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146763 - Hannay v Dep't of Transportation

Heather Lynn Hannay,
 
Mark Granzotto
 
Plaintiff-Appellee,
 
v
(Appeal from Ct of Appeals)
 
 
(Ct of Claims – Aquilina, R.)
 
Department of Transportation,
 
Aaron D. Lindstrom
Kathleen A. Gleeson
 
Defendant-Appellant.
 

Summary

​In February 2007, Heather Lynn Hannay was involved in a car accident involving a salt truck owned by the State of Michigan and driven by a Michigan Department of Transportation employee.  Hannay sued, arguing that she suffered a serious impairment of bodily function, and that she was entitled to recover damages, including economic damages for work loss and loss of services.  The trial court agreed and awarded Hannay $767,076 in work-loss benefits, plus $153,872 in allowable expenses for ordinary and necessary services. 

MDOT appealed to the Court of Appeals.  MDOT argued that the trial court erred in awarding Hannay damages for work loss and loss of services because only damages for “bodily injury” or “property damage” are recoverable under the motor vehicle exception to governmental immunity, MCL 691.1405 (“Governmental agencies shall be liable for bodily injury and property damage resulting from the negligent operation by any . . . employee of the governmental agency, of a motor vehicle of which the governmental agency is owner . . .” (emphasis added)).  In support of this claim, MDOT relied on Wesche v Mecosta Co Rd Comm, 480 Mich 75 (2008), which defined “bodily injury” as a “physical or corporeal injury to the body.”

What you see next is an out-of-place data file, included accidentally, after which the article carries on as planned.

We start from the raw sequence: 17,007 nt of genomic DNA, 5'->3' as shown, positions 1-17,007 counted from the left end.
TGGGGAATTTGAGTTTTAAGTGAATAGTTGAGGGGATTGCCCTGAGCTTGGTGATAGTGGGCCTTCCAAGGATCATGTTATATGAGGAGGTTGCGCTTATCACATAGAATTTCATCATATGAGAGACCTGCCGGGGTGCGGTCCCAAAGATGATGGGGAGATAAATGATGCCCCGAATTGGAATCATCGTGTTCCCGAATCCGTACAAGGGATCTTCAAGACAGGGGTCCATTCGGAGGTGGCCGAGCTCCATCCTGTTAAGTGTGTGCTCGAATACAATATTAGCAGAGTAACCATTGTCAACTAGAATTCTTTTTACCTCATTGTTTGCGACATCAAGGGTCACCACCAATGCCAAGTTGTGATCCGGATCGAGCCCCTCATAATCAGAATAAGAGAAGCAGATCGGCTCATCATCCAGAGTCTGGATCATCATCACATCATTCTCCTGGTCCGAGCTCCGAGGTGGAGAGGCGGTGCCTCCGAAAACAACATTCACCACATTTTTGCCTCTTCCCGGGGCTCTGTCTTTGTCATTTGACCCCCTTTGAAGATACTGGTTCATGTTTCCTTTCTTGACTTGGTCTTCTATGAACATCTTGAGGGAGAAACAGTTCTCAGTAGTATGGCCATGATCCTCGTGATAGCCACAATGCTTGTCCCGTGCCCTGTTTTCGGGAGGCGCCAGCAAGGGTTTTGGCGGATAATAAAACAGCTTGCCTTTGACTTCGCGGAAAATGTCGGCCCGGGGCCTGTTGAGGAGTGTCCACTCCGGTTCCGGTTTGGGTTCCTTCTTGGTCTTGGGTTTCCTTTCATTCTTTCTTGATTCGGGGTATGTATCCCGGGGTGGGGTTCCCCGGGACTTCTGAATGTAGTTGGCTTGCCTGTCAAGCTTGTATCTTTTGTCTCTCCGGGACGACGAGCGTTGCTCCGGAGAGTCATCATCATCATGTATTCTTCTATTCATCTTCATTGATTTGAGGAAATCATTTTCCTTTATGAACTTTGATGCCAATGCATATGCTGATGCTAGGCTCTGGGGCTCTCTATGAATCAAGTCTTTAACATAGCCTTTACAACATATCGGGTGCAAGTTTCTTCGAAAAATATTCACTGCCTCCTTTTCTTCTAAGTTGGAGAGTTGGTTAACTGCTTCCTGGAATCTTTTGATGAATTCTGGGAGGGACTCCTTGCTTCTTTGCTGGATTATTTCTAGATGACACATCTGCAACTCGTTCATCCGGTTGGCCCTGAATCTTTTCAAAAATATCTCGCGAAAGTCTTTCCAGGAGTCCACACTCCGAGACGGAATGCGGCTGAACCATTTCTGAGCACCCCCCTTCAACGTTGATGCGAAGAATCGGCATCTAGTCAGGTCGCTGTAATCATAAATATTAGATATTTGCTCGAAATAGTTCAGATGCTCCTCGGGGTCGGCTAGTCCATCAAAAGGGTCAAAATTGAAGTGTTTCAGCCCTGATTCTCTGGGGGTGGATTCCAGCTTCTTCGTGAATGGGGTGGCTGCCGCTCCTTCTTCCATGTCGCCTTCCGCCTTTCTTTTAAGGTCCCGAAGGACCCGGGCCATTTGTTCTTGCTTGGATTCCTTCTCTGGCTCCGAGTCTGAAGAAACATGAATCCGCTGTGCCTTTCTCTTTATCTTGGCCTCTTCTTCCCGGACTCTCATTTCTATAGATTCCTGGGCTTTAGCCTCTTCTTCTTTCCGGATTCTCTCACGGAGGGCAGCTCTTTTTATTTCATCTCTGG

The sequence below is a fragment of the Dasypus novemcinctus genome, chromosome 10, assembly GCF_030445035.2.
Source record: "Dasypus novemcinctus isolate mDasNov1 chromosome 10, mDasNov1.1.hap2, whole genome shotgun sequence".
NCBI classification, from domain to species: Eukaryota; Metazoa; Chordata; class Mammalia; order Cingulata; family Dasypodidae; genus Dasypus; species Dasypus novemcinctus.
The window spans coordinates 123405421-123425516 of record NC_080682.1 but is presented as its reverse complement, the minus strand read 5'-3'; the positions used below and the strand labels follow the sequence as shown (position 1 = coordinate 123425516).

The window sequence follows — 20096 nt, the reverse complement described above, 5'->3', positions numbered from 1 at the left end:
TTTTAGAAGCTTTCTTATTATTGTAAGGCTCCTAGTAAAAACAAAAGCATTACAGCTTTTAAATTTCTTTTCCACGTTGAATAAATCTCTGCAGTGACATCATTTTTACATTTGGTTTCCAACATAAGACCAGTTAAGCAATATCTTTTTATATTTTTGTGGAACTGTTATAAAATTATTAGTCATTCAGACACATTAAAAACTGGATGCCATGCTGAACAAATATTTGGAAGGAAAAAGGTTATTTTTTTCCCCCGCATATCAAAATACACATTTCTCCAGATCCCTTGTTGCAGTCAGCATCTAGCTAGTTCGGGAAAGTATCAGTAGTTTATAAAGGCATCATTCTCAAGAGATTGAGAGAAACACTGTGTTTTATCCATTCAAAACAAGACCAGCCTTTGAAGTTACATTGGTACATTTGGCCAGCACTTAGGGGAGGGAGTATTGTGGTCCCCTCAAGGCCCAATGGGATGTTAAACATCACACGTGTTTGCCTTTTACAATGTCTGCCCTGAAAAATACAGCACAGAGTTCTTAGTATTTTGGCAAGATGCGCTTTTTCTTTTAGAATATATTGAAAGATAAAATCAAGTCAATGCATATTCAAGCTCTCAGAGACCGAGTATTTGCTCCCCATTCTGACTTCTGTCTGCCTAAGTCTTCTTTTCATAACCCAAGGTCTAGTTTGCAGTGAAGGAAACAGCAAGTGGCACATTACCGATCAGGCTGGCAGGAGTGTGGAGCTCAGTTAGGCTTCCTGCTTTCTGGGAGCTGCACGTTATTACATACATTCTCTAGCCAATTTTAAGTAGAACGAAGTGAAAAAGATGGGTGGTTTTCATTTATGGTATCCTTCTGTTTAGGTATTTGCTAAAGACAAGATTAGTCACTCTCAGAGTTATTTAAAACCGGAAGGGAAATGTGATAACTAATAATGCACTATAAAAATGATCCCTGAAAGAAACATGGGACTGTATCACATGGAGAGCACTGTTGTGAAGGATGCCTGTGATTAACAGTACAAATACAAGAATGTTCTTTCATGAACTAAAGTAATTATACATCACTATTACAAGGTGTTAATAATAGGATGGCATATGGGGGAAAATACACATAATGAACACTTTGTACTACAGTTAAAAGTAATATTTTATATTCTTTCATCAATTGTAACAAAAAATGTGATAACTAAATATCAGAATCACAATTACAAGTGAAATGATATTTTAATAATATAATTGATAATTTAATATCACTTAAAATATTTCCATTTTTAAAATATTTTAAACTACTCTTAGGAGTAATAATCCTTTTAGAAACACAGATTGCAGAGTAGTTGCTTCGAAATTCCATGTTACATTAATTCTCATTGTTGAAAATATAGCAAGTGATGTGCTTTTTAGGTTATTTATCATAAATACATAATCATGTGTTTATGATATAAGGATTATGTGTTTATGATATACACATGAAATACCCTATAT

But the Court of Appeals affirmed the trial court, holding that the fact that a tort action arising from a motor vehicle accident may be pursued against a governmental entity “does not except the action from the application of the no-fault act,” citing Hardy v Oakland Co, 461 Mich 561 (2000).  The no-fault act specifically permits liability for damages for certain work-loss benefits and expenses for ordinary and necessary services, the panel ruled, citing MCL 500.3135(3)(c).  “Thus, the no-fault act clearly permits the economic damages awarded by the trial court in this case, and there is no reason that the clear expression of recoverable damages set forth in the no-fault act is inapplicable to the government.”  Here, Hannay sustained a bodily injury, and “damages for work loss and loss of services are not independent causes of action, but are merely types or items of damages that may be recovered because of the bodily injury” that she sustained. 

The Court of Appeals then considered the trial court’s decision to base its calculation of wage-loss damages on what Hannay might have earned as a dental hygienist instead of on evidence of what she was actually earning at the time of the accident.    The trial court found that Hannay was enrolled in community college and working toward her degree at the time of the accident; she was also employed at a dental office as a dental assistant.  But for the accident, the trial court ruled, Hannay would have been accepted into a dental hygienist program, would have graduated, and would have obtained employment as a dental hygienist.  The trial court based its damages award on the hourly wage that a dental hygienist would earn if employed part-time in a dental office.  The Court of Appeals rejected MDOT’s argument that the trial court’s damages award was purely speculative, ruling that the trial court’s calculation of lost wages was not, under the circumstances, clearly erroneous. 

MDOT appealed, and on September 27, 2013, the Supreme Court granted leave to appeal, limited to (1) whether economic loss in the form of wage loss may qualify as a “bodily injury” that permits a plaintiff to avoid the application of governmental immunity from tort liability under the motor vehicle exception to governmental immunity, MCL 691.1405 (see Wesche v Mecosta Co Rd Comm, 480 Mich 75 (2008)) and (2) whether the evidence in this case establishes that Hannay incurred a loss of income from work that she would have performed, as opposed to a loss of earning capacity.